Java Reference
In-Depth Information
a text-based interface for the music player, effectively replacing the MusicPlayerGUI class
and leaving the MusicPlayer class unchanged.
Inheriting from JFrame
In this example, we are demonstrating the alternative popular version of creating frames that we men-
tioned at the start of the chapter. Our GUI class does not instantiate a JFrame object; instead, it extends
the JFrame class. As a result, all the JFrame methods we need to call (such as getContentPane ,
setJMenuBar , pack , setVisible , and so on) can now be called as internal (inherited) methods.
There is no strong reason for preferring one style (using a JFrame instance) over the other (in-
heriting from JFrame ). It is largely a matter of personal preference, but you should be aware
that both styles are widely used.
Displaying static images
It is very common that we want to display an image in a GUI. The easiest way to do this is to
include in the interface a JLabel that has a graphic as its label (a JLabel can display either text
or a graphic or both). The sound player includes an example of doing this. The relevant source
code is
JLabel image = new JLabel(new ImageIcon(“title.jpg”));
This statement will load an image file named “title.jpg” from the project directory, create an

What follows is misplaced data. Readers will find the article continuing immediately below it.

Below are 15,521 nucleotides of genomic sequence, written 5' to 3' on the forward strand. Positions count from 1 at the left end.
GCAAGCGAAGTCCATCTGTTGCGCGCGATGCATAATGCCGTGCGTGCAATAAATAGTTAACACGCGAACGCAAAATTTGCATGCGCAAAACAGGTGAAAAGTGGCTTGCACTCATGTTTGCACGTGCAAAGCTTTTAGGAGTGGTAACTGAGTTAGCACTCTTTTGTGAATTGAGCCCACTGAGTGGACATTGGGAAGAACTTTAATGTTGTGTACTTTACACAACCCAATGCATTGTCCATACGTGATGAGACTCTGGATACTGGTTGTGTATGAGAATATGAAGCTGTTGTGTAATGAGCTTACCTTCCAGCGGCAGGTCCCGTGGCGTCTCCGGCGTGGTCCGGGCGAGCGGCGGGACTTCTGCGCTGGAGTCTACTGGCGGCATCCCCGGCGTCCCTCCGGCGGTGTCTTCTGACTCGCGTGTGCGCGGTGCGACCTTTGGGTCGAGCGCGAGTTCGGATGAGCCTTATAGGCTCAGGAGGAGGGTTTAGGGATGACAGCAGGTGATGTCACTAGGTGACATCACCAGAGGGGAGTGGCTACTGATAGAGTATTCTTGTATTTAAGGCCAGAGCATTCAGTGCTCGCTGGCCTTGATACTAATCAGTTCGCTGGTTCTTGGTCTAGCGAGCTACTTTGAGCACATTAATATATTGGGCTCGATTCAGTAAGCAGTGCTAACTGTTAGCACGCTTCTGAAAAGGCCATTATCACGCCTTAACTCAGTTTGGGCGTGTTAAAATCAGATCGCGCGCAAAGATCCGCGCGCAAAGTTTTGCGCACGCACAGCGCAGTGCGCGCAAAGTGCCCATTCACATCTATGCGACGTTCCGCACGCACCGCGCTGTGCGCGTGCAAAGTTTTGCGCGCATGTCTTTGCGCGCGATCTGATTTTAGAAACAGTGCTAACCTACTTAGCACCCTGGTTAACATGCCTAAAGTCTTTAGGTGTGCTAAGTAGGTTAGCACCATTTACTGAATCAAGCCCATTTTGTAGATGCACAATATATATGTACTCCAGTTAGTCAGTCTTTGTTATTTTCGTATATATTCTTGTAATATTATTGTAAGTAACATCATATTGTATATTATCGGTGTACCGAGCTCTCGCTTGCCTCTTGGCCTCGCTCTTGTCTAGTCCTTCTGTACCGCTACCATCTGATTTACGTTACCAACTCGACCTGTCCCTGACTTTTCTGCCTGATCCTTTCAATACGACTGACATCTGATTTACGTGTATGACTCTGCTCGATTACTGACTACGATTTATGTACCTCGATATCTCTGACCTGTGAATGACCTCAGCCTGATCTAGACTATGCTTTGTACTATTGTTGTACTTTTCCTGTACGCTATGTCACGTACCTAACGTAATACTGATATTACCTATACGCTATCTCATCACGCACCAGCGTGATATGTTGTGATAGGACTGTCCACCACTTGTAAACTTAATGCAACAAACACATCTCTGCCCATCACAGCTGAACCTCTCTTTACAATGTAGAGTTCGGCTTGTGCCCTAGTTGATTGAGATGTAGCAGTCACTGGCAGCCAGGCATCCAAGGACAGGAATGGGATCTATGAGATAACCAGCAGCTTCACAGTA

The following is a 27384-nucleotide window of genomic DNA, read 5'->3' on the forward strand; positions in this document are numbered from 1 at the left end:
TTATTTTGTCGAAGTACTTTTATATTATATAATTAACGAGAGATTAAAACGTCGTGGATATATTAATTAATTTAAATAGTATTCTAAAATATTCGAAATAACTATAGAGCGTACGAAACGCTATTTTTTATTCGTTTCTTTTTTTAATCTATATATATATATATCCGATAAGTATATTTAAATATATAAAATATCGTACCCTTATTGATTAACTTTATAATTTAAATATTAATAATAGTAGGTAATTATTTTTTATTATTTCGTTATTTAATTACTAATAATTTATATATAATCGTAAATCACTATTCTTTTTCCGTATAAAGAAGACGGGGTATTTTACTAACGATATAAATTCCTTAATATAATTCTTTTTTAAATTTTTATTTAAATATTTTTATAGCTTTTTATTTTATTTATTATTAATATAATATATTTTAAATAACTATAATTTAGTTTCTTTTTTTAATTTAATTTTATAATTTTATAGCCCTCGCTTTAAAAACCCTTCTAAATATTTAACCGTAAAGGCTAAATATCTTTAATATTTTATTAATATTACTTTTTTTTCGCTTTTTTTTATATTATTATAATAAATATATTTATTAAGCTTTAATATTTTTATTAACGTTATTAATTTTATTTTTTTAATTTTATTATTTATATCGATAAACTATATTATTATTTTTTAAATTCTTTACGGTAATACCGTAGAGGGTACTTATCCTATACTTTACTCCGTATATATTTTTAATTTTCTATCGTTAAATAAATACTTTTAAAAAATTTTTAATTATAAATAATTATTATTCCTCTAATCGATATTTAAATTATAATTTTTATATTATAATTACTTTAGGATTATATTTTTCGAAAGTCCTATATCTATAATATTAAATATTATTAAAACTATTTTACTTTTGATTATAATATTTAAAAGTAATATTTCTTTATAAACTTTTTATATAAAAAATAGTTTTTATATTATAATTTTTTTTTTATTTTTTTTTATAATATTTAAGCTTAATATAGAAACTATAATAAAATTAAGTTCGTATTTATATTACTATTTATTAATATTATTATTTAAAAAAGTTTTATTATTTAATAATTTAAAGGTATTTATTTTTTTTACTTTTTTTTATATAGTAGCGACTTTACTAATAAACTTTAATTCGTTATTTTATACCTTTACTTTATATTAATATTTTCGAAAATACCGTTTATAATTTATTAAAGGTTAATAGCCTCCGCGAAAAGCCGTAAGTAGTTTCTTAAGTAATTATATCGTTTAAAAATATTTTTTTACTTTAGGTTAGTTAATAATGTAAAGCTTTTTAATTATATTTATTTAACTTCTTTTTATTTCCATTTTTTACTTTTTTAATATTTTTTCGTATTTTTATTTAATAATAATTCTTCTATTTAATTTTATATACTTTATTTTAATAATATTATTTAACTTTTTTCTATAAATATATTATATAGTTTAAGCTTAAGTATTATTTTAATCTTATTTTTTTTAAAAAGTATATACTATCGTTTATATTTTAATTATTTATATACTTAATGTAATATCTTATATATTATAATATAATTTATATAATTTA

icon with that image, and then create a JLabel that displays the icon. (The term “icon” seems
to suggest that we are dealing only with small images here, but the image can in fact be of any
size.) This method works for JPEG, GIF, and PNG images.
Combo boxes
The sound player presents an example of using a JComboBox . A combo box is a set of values,
one of which is selected at any time. The selected value is displayed, and the selection can be
accessed through a pop-up menu. In the sound player, the combo box is used to select a particu-
lar ordering for the tracks—by artist, title, etc.
A JComboBox may also be editable, in which case the values are not all predefined but can be
typed by a user. Ours is not.
The program also includes an example of a list (class JList ) for the list of tracks. A list can
hold an arbitrary number of values, and one or more can be selected. The list values in this
example are strings, but other types are possible. A list does not automatically have a scrollbar.
Another component demonstrated in this example is the use of scrollbars.
Scrollbars can be created by using a special container, an instance of class JScrollPane . GUI
objects of any type can be placed into a scroll pane, and the scroll pane will, if the held object is
too big to be displayed in the available space, provide the necessary scrollbars.
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